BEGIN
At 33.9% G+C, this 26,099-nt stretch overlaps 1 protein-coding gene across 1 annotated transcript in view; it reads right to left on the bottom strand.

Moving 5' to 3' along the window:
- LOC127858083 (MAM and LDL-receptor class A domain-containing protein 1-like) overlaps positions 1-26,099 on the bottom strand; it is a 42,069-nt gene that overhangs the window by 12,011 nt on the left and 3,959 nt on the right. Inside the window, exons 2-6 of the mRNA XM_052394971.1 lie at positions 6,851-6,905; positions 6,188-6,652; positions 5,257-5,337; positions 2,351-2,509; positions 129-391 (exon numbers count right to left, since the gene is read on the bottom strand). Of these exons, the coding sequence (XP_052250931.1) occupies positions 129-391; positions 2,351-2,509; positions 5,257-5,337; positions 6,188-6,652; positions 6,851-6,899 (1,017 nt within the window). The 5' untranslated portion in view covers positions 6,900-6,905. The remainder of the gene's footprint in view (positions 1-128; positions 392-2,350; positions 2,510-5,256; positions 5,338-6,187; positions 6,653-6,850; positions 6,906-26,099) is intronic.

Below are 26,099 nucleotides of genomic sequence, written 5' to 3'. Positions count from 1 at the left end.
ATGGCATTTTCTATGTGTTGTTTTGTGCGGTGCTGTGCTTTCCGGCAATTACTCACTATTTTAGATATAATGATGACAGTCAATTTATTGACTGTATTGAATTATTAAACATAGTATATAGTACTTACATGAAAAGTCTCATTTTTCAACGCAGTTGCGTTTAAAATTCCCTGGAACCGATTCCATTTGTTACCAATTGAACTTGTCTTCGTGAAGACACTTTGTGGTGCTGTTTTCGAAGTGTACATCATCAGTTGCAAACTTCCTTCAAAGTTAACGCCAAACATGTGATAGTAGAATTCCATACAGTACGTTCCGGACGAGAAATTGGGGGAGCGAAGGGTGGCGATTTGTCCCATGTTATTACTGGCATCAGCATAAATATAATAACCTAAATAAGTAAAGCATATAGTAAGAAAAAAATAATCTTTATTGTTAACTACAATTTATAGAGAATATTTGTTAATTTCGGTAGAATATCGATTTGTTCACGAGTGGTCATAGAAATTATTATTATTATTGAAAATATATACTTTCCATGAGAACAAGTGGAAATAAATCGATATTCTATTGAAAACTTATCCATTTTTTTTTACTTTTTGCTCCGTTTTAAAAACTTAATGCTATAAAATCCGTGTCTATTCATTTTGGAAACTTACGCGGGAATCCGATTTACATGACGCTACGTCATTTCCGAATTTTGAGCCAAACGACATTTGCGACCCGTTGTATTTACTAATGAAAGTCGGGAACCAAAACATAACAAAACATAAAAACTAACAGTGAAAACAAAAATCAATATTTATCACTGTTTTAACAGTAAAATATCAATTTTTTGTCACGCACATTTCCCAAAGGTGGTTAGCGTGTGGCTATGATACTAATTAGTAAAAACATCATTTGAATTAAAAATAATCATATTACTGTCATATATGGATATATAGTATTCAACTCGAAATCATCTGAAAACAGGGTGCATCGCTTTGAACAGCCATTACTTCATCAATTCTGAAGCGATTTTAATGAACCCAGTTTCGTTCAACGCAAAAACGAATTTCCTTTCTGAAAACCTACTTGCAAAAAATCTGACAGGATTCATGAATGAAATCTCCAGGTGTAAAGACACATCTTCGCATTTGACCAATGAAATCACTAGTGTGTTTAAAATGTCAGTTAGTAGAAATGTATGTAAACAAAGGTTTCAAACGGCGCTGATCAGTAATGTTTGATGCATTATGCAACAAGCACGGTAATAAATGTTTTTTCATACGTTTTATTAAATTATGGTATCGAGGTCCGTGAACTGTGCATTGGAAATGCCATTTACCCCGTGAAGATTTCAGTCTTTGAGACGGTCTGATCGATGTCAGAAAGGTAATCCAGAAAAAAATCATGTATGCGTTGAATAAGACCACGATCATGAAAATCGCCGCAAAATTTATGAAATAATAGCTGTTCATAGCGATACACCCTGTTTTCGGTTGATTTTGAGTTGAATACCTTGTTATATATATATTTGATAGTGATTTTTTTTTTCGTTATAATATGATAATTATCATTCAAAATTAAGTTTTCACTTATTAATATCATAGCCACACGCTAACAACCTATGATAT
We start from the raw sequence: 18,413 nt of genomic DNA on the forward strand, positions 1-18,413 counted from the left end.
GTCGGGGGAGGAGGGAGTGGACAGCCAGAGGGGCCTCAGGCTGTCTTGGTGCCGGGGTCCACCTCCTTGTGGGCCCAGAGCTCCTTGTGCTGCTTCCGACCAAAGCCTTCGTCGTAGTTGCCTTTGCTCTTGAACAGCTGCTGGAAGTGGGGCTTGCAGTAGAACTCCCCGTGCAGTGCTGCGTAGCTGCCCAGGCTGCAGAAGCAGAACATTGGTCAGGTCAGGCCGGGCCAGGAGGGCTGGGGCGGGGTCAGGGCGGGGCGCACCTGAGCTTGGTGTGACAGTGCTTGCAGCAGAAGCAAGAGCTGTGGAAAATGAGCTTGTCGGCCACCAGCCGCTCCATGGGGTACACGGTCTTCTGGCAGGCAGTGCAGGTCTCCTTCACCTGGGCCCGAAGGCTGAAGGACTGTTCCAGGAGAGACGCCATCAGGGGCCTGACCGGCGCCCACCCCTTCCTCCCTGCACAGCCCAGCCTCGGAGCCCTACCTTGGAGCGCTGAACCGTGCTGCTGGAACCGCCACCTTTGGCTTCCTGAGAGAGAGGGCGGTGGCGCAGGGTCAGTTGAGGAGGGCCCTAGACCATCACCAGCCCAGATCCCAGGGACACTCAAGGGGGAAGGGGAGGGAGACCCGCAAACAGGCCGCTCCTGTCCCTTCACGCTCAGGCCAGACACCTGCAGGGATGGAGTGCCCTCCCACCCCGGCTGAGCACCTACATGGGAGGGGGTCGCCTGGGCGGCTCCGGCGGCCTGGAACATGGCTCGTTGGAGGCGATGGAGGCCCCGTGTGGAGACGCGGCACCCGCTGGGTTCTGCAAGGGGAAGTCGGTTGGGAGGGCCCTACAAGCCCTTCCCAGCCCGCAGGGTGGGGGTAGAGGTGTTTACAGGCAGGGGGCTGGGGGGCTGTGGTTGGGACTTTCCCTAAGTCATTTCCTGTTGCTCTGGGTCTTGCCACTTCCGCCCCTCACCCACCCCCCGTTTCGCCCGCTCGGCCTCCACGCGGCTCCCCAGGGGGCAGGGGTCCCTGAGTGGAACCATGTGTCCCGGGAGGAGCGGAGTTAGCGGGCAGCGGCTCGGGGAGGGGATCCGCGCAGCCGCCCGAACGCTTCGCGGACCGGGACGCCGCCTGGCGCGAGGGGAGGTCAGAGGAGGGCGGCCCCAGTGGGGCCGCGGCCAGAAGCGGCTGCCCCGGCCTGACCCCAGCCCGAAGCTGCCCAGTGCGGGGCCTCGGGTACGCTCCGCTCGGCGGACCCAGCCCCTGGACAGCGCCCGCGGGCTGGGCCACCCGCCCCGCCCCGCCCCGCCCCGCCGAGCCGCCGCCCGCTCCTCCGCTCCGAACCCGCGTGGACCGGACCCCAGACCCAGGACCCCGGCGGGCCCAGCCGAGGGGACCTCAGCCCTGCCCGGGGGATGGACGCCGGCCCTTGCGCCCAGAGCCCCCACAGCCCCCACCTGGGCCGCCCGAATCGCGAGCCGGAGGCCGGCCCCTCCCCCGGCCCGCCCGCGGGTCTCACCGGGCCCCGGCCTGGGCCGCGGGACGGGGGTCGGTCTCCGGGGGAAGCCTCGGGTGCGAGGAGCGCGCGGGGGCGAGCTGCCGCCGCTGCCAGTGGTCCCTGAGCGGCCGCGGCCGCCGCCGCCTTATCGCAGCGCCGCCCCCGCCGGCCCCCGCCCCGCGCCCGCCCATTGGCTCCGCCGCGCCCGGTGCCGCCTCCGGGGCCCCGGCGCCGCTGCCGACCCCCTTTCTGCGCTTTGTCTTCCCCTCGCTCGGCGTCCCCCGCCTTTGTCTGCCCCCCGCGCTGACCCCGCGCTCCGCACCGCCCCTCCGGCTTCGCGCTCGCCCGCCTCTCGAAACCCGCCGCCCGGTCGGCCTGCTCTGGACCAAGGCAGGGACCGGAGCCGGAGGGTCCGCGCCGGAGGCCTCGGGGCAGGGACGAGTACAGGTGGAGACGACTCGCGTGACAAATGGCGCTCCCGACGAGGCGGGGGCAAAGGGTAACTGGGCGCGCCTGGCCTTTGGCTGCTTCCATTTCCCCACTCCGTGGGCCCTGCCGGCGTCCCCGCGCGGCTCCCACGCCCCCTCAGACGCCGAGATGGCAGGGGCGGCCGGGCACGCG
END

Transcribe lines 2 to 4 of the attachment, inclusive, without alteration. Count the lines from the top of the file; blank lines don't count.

Moving 5' to 3' along the window:
- LOC127858083 (MAM and LDL-receptor class A domain-containing protein 1-like) overlaps positions 1-26,099 on the bottom strand; it is a 42,069-nt gene that overhangs the window by 12,011 nt on the left and 3,959 nt on the right. Inside the window, exons 2-6 of the mRNA XM_052394971.1 lie at positions 6,851-6,905; positions 6,188-6,652; positions 5,257-5,337; positions 2,351-2,509; positions 129-391 (exon numbers count right to left, since the gene is read on the bottom strand). Of these exons, the coding sequence (XP_052250931.1) occupies positions 129-391; positions 2,351-2,509; positions 5,257-5,337; positions 6,188-6,652; positions 6,851-6,899 (1,017 nt within the window). The 5' untranslated portion in view covers positions 6,900-6,905. The remainder of the gene's footprint in view (positions 1-128; positions 392-2,350; positions 2,510-5,256; positions 5,338-6,187; positions 6,653-6,850; positions 6,906-26,099) is intronic.

Below are 26,099 nucleotides of genomic sequence, written 5' to 3'. Positions count from 1 at the left end.